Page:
It's a good thing Ben Barnes isn't running for office. If he were, his opponents would hammer him over his plans to raise taxes and increase government spending. But Barnes, the former lieutenant governor of Texas, doesn't mind. The tall redhead, who has seen his share of booms and busts, believes Texas is on the verge of a crisis. On Monday afternoon during a speech at the LBJ Library, Barnes laid out a proposal that would increase state gasoline taxes by 10 cents a gallon over the next four years. The revenue, about $1.2 billion per year, would be spent on research, education, roads, and mass transit.
"No 20th-century state ever became great by cutting taxes and no 21st-century state will either," said Barnes. Though he said his remarks were not aimed at Gov. George W. Bush, they certainly weren't complimentary toward the governor. Without naming Bush, Barnes talked about the recent tax refund granted by the Legislature. "Well, we got our tax cut," said Barnes with a slight smirk, "something like $60 a year for each of us. How much good did that really do? How much of it found its way into education or research or teacher salaries or highways or mass transit?"
The speech could have been titled "The Great Society, Part 2." With a bronze bust of Lyndon Johnson a few feet away, Barnes said Texas is "drifting toward mediocrity when it should be striving for greatness." He then ran through a litany of problems facing the Lone Star state: Texas is dead last in government spending per capita, 35th in teacher salaries, and 44th in 18-to-25 year-olds who have high school degrees; meanwhile, 78% of the state's roads need repair. "In terms of importance to our economic future, transportation is second only to education," Barnes said, calling for the construction of a high-speed rail system to connect Dallas, Houston, Fort Worth, Austin, and San Antonio. Barnes was one of the principal backers of a high-speed rail plan that failed in the early 1990s.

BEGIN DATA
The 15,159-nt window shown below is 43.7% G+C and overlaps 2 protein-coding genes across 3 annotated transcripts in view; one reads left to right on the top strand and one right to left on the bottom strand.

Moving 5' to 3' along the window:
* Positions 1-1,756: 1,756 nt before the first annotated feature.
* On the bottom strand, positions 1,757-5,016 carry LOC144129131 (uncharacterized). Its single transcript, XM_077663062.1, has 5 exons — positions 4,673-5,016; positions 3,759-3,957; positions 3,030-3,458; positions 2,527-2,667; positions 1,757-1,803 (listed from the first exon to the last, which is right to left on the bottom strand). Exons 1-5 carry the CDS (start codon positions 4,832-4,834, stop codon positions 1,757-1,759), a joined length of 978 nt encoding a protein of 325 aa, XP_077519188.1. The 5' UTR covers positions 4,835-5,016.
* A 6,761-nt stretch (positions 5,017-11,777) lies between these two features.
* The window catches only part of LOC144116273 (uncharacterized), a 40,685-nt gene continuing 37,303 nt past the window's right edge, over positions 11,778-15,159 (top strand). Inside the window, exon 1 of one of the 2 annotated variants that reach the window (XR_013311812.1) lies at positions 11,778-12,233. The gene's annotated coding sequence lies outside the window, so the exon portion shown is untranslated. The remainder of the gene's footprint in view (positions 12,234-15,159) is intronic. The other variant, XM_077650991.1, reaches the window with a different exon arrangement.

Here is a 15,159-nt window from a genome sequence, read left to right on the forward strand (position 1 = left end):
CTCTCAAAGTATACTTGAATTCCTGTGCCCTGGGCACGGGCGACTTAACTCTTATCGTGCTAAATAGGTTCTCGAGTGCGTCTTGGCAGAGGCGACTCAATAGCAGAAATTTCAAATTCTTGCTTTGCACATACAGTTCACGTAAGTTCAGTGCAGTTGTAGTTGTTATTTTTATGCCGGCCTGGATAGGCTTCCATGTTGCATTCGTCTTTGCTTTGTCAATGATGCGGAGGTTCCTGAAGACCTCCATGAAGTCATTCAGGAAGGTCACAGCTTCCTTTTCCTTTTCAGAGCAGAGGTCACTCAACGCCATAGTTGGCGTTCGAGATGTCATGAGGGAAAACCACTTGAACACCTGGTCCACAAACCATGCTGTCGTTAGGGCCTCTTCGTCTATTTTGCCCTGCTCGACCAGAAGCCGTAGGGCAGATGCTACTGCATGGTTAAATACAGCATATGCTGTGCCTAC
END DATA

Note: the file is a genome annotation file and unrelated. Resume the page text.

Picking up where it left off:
Barnes wants to start a "crusade for greatness" that will take Texas into the 21st century. It's a bold plan offered by one of the state's last Democrats with the willingness and the credibility to stand up and oppose the Republican stranglehold on state government. After the speech, Barnes said he is going to start traveling the state to promote his tax package. "I don't really want to do it," he said, reminding listeners that he isn't running for anything. "But I'm going to do it anyway."